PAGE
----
Commentators have questioned whether online instruction is appropriate and effective for practical legal training (PLT), and called for research regarding the incorporation of information and communication technologies (such as online discussions) into PLT. Course evaluations at one PLT site had indicated that students are less satisfied with online discussions than other teaching media. Student satisfaction is relevant to effective learning; satisfaction relates to the affective domain of learning, in which students’ motivation to learn is influenced by their perception of the value of a learning task, and their ability to complete it. This paper reports an exploratory practitioner-initiated study that developed and implemented an online questionnaire to collect data from PLT students in three states, regarding their satisfaction with online discussions. Students’ perceptions of ‘community of inquiry framework’ elements, Marzano and Kendall’s ‘self-system’ factors, and other contextual aspects, were investigated and tested for correlations. The study found student satisfaction with the online discussions was most closely associated with ‘teaching presence’. Students’ satisfaction with student-student interactions was closely associated with ‘self-system’ factors. It is submitted that the PLT lecturer’s role in online discussions should be further investigated to develop and describe evidence-based best practices for PLT.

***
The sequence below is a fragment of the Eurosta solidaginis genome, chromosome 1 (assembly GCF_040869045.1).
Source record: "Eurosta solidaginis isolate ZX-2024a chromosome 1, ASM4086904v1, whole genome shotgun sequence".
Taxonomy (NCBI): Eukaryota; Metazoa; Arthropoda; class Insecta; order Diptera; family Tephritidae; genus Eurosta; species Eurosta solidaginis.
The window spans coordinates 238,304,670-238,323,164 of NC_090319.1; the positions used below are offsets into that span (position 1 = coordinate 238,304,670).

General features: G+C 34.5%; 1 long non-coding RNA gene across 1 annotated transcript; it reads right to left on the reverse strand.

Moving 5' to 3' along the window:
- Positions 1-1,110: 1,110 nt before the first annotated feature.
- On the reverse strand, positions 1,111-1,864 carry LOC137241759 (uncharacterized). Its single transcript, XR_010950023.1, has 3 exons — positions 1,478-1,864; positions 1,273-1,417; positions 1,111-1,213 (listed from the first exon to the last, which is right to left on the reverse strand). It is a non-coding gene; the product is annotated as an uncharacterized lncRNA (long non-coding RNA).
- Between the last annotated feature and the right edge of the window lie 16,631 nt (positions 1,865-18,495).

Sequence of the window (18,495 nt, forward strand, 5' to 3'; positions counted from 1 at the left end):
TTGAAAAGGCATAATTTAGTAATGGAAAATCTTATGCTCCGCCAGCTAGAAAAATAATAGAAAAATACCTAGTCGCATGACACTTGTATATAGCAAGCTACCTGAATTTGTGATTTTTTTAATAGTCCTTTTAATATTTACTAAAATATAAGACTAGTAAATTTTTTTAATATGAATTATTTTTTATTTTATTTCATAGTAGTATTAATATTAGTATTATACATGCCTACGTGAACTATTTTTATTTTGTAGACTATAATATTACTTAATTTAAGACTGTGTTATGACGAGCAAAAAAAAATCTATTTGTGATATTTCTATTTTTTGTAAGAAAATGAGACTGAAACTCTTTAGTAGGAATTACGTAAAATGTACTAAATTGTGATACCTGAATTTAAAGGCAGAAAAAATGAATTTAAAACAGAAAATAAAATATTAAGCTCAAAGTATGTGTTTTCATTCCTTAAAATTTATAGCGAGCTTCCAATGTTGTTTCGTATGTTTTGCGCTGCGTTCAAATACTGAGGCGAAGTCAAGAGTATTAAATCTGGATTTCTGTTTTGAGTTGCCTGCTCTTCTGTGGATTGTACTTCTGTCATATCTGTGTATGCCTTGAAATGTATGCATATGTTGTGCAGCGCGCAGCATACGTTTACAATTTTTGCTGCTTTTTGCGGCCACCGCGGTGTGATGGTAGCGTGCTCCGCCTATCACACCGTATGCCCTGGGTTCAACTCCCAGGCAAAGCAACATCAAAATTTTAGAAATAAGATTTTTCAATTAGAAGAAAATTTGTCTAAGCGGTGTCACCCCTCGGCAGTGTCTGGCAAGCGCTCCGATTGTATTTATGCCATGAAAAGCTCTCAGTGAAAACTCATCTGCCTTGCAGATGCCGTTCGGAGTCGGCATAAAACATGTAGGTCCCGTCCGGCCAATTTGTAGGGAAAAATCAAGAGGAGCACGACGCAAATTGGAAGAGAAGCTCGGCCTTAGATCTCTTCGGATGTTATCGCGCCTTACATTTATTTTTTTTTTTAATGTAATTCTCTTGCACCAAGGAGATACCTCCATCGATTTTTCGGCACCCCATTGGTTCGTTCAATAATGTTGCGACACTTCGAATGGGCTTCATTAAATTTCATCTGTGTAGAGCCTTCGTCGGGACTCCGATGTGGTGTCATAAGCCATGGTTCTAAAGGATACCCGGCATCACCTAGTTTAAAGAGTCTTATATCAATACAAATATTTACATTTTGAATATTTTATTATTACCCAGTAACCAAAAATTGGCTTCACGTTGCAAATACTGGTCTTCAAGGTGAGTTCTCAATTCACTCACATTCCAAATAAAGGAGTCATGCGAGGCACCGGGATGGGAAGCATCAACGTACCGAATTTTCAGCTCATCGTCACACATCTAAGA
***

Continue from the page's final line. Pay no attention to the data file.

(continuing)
This work is licensed under a Creative Commons Attribution-Noncommercial-No Derivative Works 4.0 License.
Greaves, Kristoffer and Lynch, Julianne
"Is the Lecturer in the Room? A study of Student Satisfaction with Online Discussion in Practical Legal Training,"
Legal Education Review: Vol. 22
, Article 7.
Available at: http://epublications.bond.edu.au/ler/vol22/iss1/7